• March 13: Gov. Holcomb announces additional actions — they included eliminating Medicaid co-pays for COVID-19 testing and lifting regulations limiting the number of work hours per day for drivers of commercial vehicles — to help stop the coronavirus. Wayzata Home Products, a Connersville cabinet maker, shut down and lays off its entire workforce due to market uncertainty associated with the coronavirus. The Indiana High School Athletic Association postpones the boys basketball tournament. Franklin College says it will have no in-person classes March 16 and 17, start online classes March 18 through at least April 5 and empty residence halls of students by 5 p.m. March 15. The Children’s Museum of Indianapolis says it will be closed March 14-28. The Indianapolis Public Library joins other libraries across Indiana and says it will close all facilities until further notice beginning at 5 p.m. March 14.
  • March 14: ISDH’s total number of positive cases rises to 15. The Indiana Gaming Commission says all licensed gaming and racing operations will close 14 days starting March 16.
  • March 15: ISDH’s total number of positive cases rises to 19, with 121 tested. St. Vincent Hospital in Indianapolis announces all elective, non-urgent surgeries are canceled as of Tuesday.
  • March 16: Gov. Eric Holcomb announces the first Hoosier death. ISDH’s total number of positive cases rises to 24. Holcomb closes bars, restaurants and nightlubs to in-person patrons, while carryout and delivery services will still be allowed.
  • March 17: ISDH announces the second Hoosier death. Indiana’s Catholic bishops announce the cancellation of Sunday and weekday public masses. Gov. Holcomb activates the National Guard to assist as needed with the virus response. Purdue, Butler and Indiana State universities cancel May commencement ceremonies.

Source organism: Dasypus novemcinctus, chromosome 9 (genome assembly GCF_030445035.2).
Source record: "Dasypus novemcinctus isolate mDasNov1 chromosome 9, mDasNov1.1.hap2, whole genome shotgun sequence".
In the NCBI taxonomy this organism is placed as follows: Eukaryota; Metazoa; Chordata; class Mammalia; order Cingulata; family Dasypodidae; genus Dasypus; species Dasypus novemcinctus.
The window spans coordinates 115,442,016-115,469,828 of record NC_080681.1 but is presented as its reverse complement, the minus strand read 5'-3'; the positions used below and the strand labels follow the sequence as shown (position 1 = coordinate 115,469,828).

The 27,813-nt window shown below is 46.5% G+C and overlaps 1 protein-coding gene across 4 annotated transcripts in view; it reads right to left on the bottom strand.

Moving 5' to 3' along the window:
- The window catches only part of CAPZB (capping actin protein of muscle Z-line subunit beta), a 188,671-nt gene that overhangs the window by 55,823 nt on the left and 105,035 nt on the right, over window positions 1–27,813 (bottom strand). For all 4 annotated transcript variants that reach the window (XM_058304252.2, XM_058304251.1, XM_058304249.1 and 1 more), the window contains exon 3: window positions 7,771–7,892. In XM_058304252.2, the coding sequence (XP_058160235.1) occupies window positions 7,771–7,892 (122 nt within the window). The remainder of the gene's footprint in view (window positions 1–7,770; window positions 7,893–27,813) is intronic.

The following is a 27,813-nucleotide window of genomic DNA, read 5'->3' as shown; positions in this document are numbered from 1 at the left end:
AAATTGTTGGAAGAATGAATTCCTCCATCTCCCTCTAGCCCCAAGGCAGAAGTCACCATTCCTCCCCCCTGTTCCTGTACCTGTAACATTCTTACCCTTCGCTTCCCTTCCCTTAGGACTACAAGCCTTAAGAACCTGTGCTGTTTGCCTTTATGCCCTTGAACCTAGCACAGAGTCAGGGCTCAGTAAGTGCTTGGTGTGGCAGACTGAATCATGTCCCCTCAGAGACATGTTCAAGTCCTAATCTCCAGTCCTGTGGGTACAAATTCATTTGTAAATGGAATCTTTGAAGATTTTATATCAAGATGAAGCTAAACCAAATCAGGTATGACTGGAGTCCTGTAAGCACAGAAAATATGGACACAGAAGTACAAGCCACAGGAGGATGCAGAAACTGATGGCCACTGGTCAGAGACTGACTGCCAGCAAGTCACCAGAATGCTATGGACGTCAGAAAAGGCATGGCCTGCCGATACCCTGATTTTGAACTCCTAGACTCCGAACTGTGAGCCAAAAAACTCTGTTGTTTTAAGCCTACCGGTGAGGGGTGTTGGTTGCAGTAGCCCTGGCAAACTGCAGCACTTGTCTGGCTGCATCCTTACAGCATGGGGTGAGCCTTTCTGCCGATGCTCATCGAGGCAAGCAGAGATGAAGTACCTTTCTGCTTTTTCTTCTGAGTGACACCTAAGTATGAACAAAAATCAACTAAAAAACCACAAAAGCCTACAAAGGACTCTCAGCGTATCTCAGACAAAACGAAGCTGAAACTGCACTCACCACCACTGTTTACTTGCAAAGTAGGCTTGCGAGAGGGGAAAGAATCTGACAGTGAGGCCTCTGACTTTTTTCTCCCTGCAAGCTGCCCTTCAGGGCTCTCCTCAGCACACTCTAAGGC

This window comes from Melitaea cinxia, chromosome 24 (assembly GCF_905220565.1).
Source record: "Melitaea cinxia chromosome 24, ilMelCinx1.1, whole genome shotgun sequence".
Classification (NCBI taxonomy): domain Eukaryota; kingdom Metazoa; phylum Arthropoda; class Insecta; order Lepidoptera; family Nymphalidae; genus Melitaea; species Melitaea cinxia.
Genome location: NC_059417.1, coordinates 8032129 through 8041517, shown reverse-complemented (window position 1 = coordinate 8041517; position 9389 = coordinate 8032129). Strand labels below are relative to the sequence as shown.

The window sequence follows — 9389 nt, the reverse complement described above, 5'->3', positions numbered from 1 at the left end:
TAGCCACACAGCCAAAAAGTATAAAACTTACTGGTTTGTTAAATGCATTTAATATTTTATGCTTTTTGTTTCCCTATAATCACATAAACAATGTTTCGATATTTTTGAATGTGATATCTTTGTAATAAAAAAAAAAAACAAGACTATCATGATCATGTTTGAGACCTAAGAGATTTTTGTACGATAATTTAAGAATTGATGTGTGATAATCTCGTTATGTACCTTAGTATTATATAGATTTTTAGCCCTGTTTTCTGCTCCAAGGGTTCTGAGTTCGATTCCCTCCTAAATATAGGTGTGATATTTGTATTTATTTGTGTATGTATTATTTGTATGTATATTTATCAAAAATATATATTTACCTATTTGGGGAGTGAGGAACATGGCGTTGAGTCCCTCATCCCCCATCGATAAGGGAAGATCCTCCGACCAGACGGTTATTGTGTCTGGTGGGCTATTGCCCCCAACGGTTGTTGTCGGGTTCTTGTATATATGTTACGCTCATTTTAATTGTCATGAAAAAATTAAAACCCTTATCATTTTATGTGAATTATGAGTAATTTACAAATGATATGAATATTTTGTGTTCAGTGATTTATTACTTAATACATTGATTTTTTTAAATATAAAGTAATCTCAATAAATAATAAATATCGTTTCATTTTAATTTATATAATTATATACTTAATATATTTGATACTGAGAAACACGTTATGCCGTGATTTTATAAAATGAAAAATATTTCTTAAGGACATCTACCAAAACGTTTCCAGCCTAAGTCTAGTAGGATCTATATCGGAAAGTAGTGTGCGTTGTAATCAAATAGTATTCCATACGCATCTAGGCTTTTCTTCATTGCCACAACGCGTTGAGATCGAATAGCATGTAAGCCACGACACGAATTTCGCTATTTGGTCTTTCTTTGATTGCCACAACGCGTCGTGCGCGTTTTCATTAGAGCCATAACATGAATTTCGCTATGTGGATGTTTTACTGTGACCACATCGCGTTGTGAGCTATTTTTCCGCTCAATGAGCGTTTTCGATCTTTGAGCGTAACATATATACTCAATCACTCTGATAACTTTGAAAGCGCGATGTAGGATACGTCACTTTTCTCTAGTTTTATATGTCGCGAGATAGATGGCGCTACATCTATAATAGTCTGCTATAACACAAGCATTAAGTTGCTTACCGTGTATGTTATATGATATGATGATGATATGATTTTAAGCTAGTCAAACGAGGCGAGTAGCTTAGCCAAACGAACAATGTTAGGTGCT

• March 18: ISDH’s total number of positive cases rises to 39. Eli Lilly and Co. says it will use its labs to speed up testing in Indiana for SARS-CoV-2, the virus that causes COVID-19. The 500 Festival announces suspends all planned, in-person events scheduled through May 9. Simon Property Group closes all malls and retail properties until March 29.
  • March 19: ISDH’s total number of positive cases rises to 56. Gov. Holcomb extends Indiana’s state of emergency into May. Holcomb says all K-12 public schools will be closed until May 1 and nonpublic schools also are to close. Standardized testing was canceled. The state’s income-tax and corporate-tax payment deadline was extended to July 15. Holcomb says the state will waive job search requirements for people applying for Temporary Assistance to Needy Families. The IHSAA Boys Basketball State Tournament was canceled. The Marion County Emergency Operations Center upgrades to Level 1 status.
  • March 20: ISDH reports the third Hoosier death and 23 new cases for a total of 79. Gov. Holcomb moves the state’s primary election to June 2. Indiana University says it is postponing May commencement ceremonies on all campuses. Indiana University Health says it can do limited virus testing.
  • March 21: ISDH reports the fourth Hoosier death, and 47 new cases positive for a total of 126. A total of 833 people have been tested for the virus. Indiana National Guard details how it’s working with the Department of Transportation on distribution of medical supplies to hospitals.
  • March 22: Indiana’s death toll rises to 7. ISDH reports 75 more positive cases.
  • March 23: ISDH reports 259 cases of COVID-19, up from 201 a day earlier. Gov. Holcomb orders Hoosiers deemed nonessential to “stay at home” from March 24-April 7. Eli Lilly & Co. begins drive-thru testing for the coronavirus for health care workers with a doctor’s order. Ball State University cancels the May commencement.
  • March 24: Indiana’s death toll rises to 13. Fred Payne of Indiana Workforce Development says any Hoosiers out of work, including temporary layoffs, are eligible to apply for unemployment benefits.